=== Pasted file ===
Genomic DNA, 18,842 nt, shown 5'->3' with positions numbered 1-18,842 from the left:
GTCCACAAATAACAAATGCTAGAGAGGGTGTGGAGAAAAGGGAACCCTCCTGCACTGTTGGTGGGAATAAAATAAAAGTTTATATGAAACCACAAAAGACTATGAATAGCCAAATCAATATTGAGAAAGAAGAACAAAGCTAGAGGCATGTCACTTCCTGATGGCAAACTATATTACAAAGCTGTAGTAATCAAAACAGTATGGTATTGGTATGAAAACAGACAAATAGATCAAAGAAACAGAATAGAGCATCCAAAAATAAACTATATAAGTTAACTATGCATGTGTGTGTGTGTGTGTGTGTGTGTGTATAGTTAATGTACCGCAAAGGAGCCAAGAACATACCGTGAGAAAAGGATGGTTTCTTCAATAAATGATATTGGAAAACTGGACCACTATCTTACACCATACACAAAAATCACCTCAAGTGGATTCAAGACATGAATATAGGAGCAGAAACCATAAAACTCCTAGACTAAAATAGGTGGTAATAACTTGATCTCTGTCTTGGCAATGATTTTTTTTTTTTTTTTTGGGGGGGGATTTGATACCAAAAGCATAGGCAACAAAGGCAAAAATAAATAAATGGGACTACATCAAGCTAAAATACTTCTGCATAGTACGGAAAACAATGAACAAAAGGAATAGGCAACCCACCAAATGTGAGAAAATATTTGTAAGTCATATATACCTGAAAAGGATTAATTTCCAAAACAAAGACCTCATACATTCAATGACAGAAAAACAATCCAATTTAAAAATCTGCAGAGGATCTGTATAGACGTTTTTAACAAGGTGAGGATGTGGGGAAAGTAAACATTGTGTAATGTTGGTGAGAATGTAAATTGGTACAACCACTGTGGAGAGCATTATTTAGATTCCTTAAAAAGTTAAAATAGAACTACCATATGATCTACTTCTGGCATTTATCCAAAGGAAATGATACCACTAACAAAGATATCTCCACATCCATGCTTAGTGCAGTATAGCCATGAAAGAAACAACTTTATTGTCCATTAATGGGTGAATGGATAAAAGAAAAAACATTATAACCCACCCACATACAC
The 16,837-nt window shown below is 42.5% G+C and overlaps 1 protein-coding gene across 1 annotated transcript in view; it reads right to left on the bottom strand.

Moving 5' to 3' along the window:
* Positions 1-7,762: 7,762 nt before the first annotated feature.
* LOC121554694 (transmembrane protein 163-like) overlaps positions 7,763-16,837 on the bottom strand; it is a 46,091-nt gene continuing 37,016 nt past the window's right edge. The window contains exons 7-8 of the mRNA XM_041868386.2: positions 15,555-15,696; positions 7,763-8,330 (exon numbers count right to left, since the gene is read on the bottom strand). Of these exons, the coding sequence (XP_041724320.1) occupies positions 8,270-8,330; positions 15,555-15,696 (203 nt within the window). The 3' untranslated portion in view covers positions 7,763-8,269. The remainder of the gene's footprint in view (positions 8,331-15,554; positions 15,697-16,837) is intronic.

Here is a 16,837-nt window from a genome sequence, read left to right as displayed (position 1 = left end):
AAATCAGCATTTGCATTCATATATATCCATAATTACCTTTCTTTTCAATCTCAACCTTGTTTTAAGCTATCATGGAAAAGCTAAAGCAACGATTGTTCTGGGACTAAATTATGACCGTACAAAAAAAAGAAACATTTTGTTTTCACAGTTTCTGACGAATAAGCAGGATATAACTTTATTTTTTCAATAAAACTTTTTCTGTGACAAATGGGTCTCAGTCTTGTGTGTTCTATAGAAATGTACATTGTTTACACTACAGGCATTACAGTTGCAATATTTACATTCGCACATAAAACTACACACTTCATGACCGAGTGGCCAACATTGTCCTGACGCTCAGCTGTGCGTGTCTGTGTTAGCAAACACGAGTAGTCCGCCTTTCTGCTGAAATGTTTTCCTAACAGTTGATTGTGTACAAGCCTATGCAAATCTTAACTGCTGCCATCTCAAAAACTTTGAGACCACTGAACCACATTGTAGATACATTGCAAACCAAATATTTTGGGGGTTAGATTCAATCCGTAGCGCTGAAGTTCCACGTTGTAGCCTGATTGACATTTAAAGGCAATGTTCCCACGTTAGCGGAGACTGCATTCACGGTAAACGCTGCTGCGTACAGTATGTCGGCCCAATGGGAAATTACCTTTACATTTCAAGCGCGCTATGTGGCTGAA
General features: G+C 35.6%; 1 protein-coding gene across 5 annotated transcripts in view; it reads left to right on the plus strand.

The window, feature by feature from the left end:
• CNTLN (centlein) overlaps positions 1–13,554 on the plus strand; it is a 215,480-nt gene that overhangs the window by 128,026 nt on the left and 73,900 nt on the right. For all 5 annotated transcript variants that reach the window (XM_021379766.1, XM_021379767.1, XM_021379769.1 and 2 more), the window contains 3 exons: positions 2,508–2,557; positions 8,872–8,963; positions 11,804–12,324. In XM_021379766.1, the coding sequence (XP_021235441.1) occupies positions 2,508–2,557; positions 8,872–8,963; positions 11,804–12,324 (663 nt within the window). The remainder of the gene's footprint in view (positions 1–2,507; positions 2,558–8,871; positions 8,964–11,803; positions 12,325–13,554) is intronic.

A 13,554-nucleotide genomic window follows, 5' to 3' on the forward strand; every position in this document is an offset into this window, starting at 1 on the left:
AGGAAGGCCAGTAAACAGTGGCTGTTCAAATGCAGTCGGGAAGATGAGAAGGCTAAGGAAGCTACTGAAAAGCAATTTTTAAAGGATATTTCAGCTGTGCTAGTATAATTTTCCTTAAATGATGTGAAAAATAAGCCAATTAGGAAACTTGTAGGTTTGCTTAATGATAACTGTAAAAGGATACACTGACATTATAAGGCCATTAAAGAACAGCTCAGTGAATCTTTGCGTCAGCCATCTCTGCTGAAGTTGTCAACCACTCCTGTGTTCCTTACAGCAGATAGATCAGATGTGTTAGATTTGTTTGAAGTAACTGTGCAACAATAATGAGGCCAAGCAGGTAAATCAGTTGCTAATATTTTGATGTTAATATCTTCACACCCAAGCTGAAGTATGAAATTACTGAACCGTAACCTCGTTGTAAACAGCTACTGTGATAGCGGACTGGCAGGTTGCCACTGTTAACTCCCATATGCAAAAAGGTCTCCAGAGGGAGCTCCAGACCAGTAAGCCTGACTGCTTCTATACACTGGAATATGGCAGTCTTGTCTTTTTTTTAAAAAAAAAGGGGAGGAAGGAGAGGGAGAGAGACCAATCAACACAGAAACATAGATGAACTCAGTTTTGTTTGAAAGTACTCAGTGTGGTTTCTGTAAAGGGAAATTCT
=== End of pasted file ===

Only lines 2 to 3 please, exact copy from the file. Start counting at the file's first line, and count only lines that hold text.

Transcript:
GTCCACAAATAACAAATGCTAGAGAGGGTGTGGAGAAAAGGGAACCCTCCTGCACTGTTGGTGGGAATAAAATAAAAGTTTATATGAAACCACAAAAGACTATGAATAGCCAAATCAATATTGAGAAAGAAGAACAAAGCTAGAGGCATGTCACTTCCTGATGGCAAACTATATTACAAAGCTGTAGTAATCAAAACAGTATGGTATTGGTATGAAAACAGACAAATAGATCAAAGAAACAGAATAGAGCATCCAAAAATAAACTATATAAGTTAACTATGCATGTGTGTGTGTGTGTGTGTGTGTGTGTATAGTTAATGTACCGCAAAGGAGCCAAGAACATACCGTGAGAAAAGGATGGTTTCTTCAATAAATGATATTGGAAAACTGGACCACTATCTTACACCATACACAAAAATCACCTCAAGTGGATTCAAGACATGAATATAGGAGCAGAAACCATAAAACTCCTAGACTAAAATAGGTGGTAATAACTTGATCTCTGTCTTGGCAATGATTTTTTTTTTTTTTTTTGGGGGGGGATTTGATACCAAAAGCATAGGCAACAAAGGCAAAAATAAATAAATGGGACTACATCAAGCTAAAATACTTCTGCATAGTACGGAAAACAATGAACAAAAGGAATAGGCAACCCACCAAATGTGAGAAAATATTTGTAAGTCATATATACCTGAAAAGGATTAATTTCCAAAACAAAGACCTCATACATTCAATGACAGAAAAACAATCCAATTTAAAAATCTGCAGAGGATCTGTATAGACGTTTTTAACAAGGTGAGGATGTGGGGAAAGTAAACATTGTGTAATGTTGGTGAGAATGTAAATTGGTACAACCACTGTGGAGAGCATTATTTAGATTCCTTAAAAAGTTAAAATAGAACTACCATATGATCTACTTCTGGCATTTATCCAAAGGAAATGATACCACTAACAAAGATATCTCCACATCCATGCTTAGTGCAGTATAGCCATGAAAGAAACAACTTTATTGTCCATTAATGGGTGAATGGATAAAAGAAAAAACATTATAACCCACCCACATACAC
The 16,837-nt window shown below is 42.5% G+C and overlaps 1 protein-coding gene across 1 annotated transcript in view; it reads right to left on the bottom strand.